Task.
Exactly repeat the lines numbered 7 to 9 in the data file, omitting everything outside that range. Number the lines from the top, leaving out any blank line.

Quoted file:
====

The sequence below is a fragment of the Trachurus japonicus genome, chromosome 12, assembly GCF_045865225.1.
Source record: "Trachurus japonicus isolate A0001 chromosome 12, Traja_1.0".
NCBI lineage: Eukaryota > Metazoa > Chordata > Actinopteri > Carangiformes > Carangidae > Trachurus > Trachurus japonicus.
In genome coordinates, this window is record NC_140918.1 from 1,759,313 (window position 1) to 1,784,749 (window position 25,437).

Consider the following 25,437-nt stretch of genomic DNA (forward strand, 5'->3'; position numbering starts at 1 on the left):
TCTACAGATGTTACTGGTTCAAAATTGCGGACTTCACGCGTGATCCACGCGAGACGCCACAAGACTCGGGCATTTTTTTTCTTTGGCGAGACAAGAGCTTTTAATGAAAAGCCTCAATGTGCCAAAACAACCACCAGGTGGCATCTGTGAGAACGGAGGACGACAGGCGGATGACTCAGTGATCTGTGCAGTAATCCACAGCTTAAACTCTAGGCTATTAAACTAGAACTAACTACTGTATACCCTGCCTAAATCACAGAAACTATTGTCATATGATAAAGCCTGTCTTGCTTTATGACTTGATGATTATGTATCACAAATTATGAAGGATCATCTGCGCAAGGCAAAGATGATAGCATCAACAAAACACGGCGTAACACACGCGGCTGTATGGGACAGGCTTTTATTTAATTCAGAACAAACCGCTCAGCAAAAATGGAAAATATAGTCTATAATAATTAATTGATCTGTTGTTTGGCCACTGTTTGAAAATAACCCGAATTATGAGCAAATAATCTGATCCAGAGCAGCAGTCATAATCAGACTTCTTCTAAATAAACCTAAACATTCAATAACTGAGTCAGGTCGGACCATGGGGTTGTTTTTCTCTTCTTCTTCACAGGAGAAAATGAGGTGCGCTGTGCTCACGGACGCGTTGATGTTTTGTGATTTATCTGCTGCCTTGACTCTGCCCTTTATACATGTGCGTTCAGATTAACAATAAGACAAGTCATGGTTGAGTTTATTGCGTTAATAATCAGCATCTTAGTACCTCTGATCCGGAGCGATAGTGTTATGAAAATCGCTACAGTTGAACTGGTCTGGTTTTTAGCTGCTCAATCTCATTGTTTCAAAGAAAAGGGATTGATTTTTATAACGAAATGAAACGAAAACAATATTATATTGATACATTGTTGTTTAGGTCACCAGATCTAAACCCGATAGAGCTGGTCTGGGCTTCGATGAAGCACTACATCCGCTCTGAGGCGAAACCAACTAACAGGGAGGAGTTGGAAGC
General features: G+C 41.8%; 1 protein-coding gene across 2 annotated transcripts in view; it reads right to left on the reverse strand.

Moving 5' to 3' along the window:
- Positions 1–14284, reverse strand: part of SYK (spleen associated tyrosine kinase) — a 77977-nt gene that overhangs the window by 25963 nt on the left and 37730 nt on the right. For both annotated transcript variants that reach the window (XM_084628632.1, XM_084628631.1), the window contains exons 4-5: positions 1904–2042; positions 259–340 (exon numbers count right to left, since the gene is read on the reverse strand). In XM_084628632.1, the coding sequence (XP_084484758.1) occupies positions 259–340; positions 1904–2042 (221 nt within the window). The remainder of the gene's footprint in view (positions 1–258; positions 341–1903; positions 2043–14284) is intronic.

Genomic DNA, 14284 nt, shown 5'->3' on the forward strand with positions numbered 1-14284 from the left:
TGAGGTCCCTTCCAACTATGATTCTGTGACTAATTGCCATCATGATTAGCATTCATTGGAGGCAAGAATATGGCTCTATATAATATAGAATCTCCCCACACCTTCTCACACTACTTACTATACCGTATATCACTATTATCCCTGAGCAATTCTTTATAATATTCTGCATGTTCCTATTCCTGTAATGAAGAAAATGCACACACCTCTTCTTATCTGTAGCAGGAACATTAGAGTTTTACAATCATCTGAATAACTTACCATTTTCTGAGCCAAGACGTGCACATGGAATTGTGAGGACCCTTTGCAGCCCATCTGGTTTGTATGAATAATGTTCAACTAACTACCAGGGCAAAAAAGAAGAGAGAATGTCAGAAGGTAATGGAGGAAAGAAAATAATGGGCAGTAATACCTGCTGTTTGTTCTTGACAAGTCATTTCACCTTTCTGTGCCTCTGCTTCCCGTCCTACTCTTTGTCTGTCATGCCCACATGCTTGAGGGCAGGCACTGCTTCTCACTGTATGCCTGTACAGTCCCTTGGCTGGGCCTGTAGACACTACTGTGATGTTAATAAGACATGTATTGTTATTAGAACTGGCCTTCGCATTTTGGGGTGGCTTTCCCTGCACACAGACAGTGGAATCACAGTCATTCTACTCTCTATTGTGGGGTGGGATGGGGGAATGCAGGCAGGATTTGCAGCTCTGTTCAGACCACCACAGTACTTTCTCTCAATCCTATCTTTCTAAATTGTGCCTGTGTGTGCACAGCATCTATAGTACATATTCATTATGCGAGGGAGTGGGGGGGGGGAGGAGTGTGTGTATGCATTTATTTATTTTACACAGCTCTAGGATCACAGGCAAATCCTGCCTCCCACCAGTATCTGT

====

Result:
General features: G+C 41.8%; 1 protein-coding gene across 2 annotated transcripts in view; it reads right to left on the reverse strand.

Moving 5' to 3' along the window:
- Positions 1–14284, reverse strand: part of SYK (spleen associated tyrosine kinase) — a 77977-nt gene that overhangs the window by 25963 nt on the left and 37730 nt on the right. For both annotated transcript variants that reach the window (XM_084628632.1, XM_084628631.1), the window contains exons 4-5: positions 1904–2042; positions 259–340 (exon numbers count right to left, since the gene is read on the reverse strand). In XM_084628632.1, the coding sequence (XP_084484758.1) occupies positions 259–340; positions 1904–2042 (221 nt within the window). The remainder of the gene's footprint in view (positions 1–258; positions 341–1903; positions 2043–14284) is intronic.